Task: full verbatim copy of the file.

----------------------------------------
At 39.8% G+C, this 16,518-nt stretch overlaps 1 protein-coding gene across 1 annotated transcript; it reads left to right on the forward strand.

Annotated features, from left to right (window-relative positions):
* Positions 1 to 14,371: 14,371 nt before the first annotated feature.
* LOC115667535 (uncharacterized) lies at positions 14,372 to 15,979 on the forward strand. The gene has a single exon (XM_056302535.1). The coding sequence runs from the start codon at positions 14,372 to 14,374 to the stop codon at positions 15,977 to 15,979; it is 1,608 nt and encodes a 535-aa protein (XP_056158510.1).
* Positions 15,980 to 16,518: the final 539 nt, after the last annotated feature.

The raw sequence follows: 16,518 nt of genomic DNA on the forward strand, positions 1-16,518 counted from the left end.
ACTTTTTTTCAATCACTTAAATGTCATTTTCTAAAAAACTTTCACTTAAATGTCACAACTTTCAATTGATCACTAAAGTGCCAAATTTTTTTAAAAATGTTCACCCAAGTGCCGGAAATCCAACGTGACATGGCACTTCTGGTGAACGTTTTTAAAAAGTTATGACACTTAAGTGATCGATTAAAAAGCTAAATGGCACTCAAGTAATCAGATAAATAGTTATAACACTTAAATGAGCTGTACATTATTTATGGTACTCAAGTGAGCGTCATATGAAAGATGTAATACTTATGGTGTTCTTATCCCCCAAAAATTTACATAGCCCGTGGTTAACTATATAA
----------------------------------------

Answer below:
At 39.8% G+C, this 16,518-nt stretch overlaps 1 protein-coding gene across 1 annotated transcript; it reads left to right on the forward strand.

Annotated features, from left to right (window-relative positions):
* Positions 1 to 14,371: 14,371 nt before the first annotated feature.
* LOC115667535 (uncharacterized) lies at positions 14,372 to 15,979 on the forward strand. The gene has a single exon (XM_056302535.1). The coding sequence runs from the start codon at positions 14,372 to 14,374 to the stop codon at positions 15,977 to 15,979; it is 1,608 nt and encodes a 535-aa protein (XP_056158510.1).
* Positions 15,980 to 16,518: the final 539 nt, after the last annotated feature.

The raw sequence follows: 16,518 nt of genomic DNA on the forward strand, positions 1-16,518 counted from the left end.
ACTTTTTTTCAATCACTTAAATGTCATTTTCTAAAAAACTTTCACTTAAATGTCACAACTTTCAATTGATCACTAAAGTGCCAAATTTTTTTAAAAATGTTCACCCAAGTGCCGGAAATCCAACGTGACATGGCACTTCTGGTGAACGTTTTTAAAAAGTTATGACACTTAAGTGATCGATTAAAAAGCTAAATGGCACTCAAGTAATCAGATAAATAGTTATAACACTTAAATGAGCTGTACATTATTTATGGTACTCAAGTGAGCGTCATATGAAAGATGTAATACTTATGGTGTTCTTATCCCCCAAAAATTTACATAGCCCGTGGTTAACTATATAA